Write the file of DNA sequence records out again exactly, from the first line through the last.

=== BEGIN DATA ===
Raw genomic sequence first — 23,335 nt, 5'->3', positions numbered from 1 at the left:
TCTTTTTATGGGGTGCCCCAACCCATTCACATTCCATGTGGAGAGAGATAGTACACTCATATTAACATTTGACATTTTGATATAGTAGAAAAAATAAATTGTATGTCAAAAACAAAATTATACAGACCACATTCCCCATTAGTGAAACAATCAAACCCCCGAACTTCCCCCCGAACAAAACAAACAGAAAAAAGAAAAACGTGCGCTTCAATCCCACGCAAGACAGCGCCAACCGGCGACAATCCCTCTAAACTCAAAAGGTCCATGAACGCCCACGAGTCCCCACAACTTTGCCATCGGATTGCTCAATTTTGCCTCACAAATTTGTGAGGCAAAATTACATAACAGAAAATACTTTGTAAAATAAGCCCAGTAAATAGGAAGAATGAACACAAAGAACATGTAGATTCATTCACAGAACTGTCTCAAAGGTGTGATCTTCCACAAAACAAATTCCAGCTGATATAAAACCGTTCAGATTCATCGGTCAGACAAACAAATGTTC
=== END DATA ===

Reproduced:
Raw genomic sequence first — 23,335 nt, 5'->3', positions numbered from 1 at the left:
TCTTTTTATGGGGTGCCCCAACCCATTCACATTCCATGTGGAGAGAGATAGTACACTCATATTAACATTTGACATTTTGATATAGTAGAAAAAATAAATTGTATGTCAAAAACAAAATTATACAGACCACATTCCCCATTAGTGAAACAATCAAACCCCCGAACTTCCCCCCGAACAAAACAAACAGAAAAAAGAAAAACGTGCGCTTCAATCCCACGCAAGACAGCGCCAACCGGCGACAATCCCTCTAAACTCAAAAGGTCCATGAACGCCCACGAGTCCCCACAACTTTGCCATCGGATTGCTCAATTTTGCCTCACAAATTTGTGAGGCAAAATTACATAACAGAAAATACTTTGTAAAATAAGCCCAGTAAATAGGAAGAATGAACACAAAGAACATGTAGATTCATTCACAGAACTGTCTCAAAGGTGTGATCTTCCACAAAACAAATTCCAGCTGATATAAAACCGTTCAGATTCATCGGTCAGACAAACAAATGTTC